Whether stopping in at Tacoma’s Greek Festival for pastries, the full-meal seated lunch or to grab a souvlaki skewer, you’ll find St. Nicholas Church to be Tacoma’s largest Greek restaurant, if only for the weekend.
The 53rd festival opened at 11 a.m. today and continues through Sunday. I’ve just returned to the newsroom reeking of Greek.
Fingers and fryer baskets flew as church members manning the calamari booth loaded the fried rings into shallow containers with a side dish of skordalia, the garlicky potato dip.
The line stalled just before noon, a consequence of one hungry attendee placing a big calamari order. It took just a few minutes for the line to snake forward. Not even an order of 15 calamari could thwart the well-tuned machine that is the St. Nicholas volunteer crew. It takes a small army to keep lines moving and the church volunteers have built several efficiencies into the event, including trading cash or credit for tokens, which means there’s no waiting for change. If you buy too many tokens, no problem. Just trade them for cash or use them next year.
The Greek Festival offers four ways to dine (see below), but I always graze my way through the a la carte tent on opening day.
Here’s what I ate. Details and prices also are included in the photo gallery on the upper right hand side of this page.
Pork is marinaded in a garlic bath, then sprinkled with dried herbs and grilled on a skewer. This item is so popular, the booth operators have trouble keeping souvlaki stocked during the first few hours of the festival. It’s the ultimate in portable food if only because you can nibble on the pork stick while waiting in line for calamari. See? I’m full of helpful tips.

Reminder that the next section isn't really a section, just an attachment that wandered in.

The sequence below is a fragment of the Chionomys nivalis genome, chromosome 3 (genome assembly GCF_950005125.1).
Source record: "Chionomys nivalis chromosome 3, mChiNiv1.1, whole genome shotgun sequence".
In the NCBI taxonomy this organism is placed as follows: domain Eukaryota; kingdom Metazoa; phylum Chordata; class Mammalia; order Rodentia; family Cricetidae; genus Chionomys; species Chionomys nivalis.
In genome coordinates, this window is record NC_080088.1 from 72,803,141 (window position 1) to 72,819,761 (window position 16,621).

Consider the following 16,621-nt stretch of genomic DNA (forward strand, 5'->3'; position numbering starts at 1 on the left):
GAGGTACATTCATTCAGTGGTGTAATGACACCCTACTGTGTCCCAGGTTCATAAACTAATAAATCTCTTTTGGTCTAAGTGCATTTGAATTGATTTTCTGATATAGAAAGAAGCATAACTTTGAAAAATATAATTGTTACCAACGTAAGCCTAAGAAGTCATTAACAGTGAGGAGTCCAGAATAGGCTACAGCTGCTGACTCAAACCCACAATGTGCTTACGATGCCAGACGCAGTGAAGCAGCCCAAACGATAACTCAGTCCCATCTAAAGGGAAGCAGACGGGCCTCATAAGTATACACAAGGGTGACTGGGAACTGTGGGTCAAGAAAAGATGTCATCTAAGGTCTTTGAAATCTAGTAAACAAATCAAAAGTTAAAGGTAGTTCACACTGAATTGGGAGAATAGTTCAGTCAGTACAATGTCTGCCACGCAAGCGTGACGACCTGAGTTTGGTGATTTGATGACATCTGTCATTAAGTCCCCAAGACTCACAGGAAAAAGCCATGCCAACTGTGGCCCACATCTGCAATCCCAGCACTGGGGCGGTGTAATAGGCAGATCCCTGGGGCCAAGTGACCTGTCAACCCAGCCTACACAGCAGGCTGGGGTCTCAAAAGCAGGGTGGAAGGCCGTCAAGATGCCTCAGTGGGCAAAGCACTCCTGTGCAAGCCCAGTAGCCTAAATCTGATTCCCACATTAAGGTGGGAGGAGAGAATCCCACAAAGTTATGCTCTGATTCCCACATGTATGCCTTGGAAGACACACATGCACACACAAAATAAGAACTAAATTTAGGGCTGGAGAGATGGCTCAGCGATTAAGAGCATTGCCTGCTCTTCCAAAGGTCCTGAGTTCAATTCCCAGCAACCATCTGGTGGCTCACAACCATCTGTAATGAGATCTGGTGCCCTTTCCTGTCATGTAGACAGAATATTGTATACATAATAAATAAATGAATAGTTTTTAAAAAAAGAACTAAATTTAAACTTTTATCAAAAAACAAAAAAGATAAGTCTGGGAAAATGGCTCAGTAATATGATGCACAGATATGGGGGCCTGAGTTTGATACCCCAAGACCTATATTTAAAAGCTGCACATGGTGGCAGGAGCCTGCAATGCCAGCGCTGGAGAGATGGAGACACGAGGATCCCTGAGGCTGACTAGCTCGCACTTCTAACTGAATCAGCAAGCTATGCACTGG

Fried rings of calamari don’t get better than this. A squirt of lemon juice is all they need, but you’ll get a side of skordalia dip, a creamy mixture of potatoes blended with garlic and a squeeze of lemon to brighten the flavors. Don’t miss this one.
The ground gyros meat is premade, but the assembly is done by volunteers. I love the garlicky thump in the tzatziki. This sandwich is the messiest, so save this one for when you sit down.
Can you ever have enough feta? No, no you can not. Ask for extra and get this at the same time as the calamari. They’re at the same booth. Tip: The fries pair well with the skordalia that comes with the calamari.
With a bigger portion and with a punchier vinaigrette than in the past, this is an ideal dish for that vegetarian tag-along. Find a mixed greens salad with a garlicky vinaigrette, kalamata olives and a generous topper of crumbled feta.
The rice-and-ground-beef stuffing is a solid missile - no crumbly rice spillage here - wrapped up in a grape leaf, then covered in ribbons of creamy lemon sauce. These are my favorite stuffed grape leaves in Tacoma and it’s a shame I only get to eat them one weekend a year. Served in an order of two.
Flaky turnovers that are tricky to pronounce, just call these cheese turnovers. The phyllo dough shatters when you take a bit eof this mini cheese turnover filled with melted feta. Be prepared for flaky spillover onto your shirt. Served in an order of two.
A honey-soaked cookies sprinkled with crushed walnuts, the spiced cookie pairs perfectly with a hot cup of Greek coffee, complete with dregs.
Sprinkled with sesame seeds, I love the delicate snap of these cookies baked into a twist shape, and the tease of anise. Get two for one token.
Another great pairing for the Greek coffee, these Greek biscotti tasted a touch nutty.
Variations of these cookies show up in so many cultures - as Russian tea cookies or Mexican wedding cookies. The Greek version is buttery, with a satisfying snap. Most of the powdered sugar coating will wind up on your shirt, just know that going in.
The anise flavored apertif soaked through the top layer of the spongy lemon cake, topped with crushed walnuts. This one is big on flavor, and it’s also one of the sweetest desserts in the case.
It’s everything you want a good baklava to be - crispy, buttery layers of phyllo dough sandwiching chewy layers of ground walnuts and cinnamon. Soaked in a sweet syrup, the texture is satisfyingly sticky.
Think of these as rolled baklava. Same nutty-cinnamon stuffing, just in a rolled-up phyllo wrapper.
FOUR WAYS TO DINE